Stratigraphic and structural development of the southern Winston graben, Rio Grande rift, southwestern New Mexico
Colin T. Cikoski and Richard W. Harrison
Recent field work near the southern terminus of the north-trending, late Oligocene to early Pliocene Winston graben (WG) provides details into the interrelated stratigraphic and structural development of the graben. A 5-10° angular unconformity between the 28.9 Ma Vicks Peak Tuff (Tvp) and the 29.4 Ma tuff of Little Mineral Creek (Tlmc) suggests extensional fault block tilting and graben development began circa 29 Ma. Overlying Tvp and Tlmc are interbedded conglomerates and tuffs, including one tentatively correlated to the 27.7 Ma South Canyon Tuff that are assigned to the lower Santa Fe Group (SFG). The irregular, erosive basal contact of the lower SFG suggests initial graben subsidence was minimal. Conformably overlying the tuff-bearing conglomerates is the widespread middle SFG unit consisting of a sandstone to mudstone fine-grained facies and a conglomeratic coarse facies. The distribution of facies and the directions of clast imbrications in this unit suggest derivation from both eastern and western highlands, and also suggest the presence of a southward-flowing, fine-grained axial drainage that terminated at a lake or playa. The middle SFG is capped by the 18 Ma andesite of the Winston graben (Twa) on the east side of the basin, and by an angular unconformity on the west, with the dividing line between these two domains being the Cuchillo Negro uplift (CNU), a moderately east-tilted intrabasinal horst. This horst may have acted as a topographic barrier to limit the extent of Twa. Above Twa and the angular unconformity, the upper SFG also shows evidence for derivation from both eastern and western highlands, and is truncated by a pediment that is locally capped by the 5 Ma basalt of Tabletop Mountain (Ttb). Bound by large faults on both the east and west, the WG generally resembles a symmetric graben. In the southern WG, however, SFG deposits dip westward on the west side of the basin and eastward on the east side, suggesting the graben developed at least in part as a pair of narrow asymmetric half-graben of opposing polarity. The divide between the two dip domains lay along the west side of the CNU. Offset along the eastern graben-bounding fault is apparent in deposits as young as Ttb, suggesting graben subsidence continued into at least the early Pliocene. No deformation is apparent in inset Pleistocene terrace deposits.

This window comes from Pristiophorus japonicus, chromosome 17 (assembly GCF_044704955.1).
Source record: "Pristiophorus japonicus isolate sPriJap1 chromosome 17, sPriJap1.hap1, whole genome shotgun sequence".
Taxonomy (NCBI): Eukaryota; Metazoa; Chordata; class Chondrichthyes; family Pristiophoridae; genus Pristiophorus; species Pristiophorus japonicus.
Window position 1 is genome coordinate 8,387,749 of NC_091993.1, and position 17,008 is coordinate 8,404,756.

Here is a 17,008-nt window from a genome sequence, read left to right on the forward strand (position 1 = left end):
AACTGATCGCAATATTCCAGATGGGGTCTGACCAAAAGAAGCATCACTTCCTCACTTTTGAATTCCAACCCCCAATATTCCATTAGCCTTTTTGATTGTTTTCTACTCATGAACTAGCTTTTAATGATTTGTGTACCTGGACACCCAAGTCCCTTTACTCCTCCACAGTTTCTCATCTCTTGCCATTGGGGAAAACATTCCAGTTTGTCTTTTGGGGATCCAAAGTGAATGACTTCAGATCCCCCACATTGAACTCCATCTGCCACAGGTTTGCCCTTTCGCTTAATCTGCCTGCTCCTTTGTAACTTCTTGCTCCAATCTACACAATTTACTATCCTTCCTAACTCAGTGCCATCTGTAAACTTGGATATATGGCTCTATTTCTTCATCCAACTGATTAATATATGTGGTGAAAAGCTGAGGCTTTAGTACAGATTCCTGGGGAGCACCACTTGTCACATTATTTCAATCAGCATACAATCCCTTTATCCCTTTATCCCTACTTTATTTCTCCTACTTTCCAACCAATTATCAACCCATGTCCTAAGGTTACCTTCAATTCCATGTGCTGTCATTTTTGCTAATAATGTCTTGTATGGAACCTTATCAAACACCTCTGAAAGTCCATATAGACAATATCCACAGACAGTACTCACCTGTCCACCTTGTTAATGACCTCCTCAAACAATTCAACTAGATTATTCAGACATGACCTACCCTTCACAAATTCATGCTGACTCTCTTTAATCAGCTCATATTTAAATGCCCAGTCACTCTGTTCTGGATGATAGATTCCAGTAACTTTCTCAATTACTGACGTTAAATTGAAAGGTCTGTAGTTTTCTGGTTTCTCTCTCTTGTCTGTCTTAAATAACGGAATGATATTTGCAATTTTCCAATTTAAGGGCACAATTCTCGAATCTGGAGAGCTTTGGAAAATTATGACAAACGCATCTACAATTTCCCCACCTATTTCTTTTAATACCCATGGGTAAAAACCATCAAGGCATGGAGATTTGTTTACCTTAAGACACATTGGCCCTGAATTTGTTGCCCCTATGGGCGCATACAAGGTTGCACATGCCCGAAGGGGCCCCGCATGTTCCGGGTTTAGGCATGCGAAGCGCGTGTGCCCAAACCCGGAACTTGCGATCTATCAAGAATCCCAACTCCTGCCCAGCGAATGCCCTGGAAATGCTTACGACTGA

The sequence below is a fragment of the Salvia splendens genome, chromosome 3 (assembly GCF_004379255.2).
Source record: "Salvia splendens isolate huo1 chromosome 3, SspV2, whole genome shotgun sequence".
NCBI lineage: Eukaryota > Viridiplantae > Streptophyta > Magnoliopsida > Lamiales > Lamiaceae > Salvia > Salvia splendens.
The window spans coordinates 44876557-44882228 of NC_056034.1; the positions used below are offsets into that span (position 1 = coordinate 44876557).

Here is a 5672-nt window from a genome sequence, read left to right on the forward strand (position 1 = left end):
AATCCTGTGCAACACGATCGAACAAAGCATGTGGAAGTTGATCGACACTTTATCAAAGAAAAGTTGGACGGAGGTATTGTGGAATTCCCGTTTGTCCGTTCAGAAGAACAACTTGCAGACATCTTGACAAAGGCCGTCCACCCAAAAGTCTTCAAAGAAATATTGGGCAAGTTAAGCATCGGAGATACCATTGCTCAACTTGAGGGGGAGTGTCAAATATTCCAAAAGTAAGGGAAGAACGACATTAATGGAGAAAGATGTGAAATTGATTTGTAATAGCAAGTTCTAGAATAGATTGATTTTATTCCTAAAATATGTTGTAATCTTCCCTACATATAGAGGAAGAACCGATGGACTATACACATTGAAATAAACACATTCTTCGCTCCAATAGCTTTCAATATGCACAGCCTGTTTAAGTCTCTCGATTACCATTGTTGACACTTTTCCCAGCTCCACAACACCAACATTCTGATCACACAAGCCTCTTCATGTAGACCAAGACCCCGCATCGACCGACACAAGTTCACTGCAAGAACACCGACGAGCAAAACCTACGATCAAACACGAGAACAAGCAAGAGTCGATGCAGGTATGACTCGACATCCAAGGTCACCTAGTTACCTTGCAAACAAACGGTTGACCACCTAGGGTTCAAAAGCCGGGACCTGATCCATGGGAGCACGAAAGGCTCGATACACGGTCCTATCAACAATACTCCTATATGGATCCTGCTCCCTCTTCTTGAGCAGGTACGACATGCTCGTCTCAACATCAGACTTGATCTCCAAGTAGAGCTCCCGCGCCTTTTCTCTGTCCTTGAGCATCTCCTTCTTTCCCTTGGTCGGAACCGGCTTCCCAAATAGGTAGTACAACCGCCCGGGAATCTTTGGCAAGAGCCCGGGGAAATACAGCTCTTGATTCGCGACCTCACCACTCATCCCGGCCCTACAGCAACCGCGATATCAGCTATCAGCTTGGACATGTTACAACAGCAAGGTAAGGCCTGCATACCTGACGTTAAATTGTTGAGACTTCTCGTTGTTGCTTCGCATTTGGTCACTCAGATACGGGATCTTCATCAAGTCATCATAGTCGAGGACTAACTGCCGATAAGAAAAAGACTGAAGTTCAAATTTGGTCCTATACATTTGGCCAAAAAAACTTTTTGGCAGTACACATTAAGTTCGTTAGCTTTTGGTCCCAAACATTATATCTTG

- Cikoski, Colin T.; Harrison, Richard W., 2012, Stratigraphic and structural development of the southern Winston graben, Rio Grande rift, southwestern New Mexico, in: Geology of the Warm Springs region, Lucas, Spencer G.; McLemore, Virginia T.; Lueth, Virgil W.; Spielmann, Justin A.; Krainer, Karl, New Mexico Geological Society, Guidebook, 63rd Field Conference, pp. 447-456.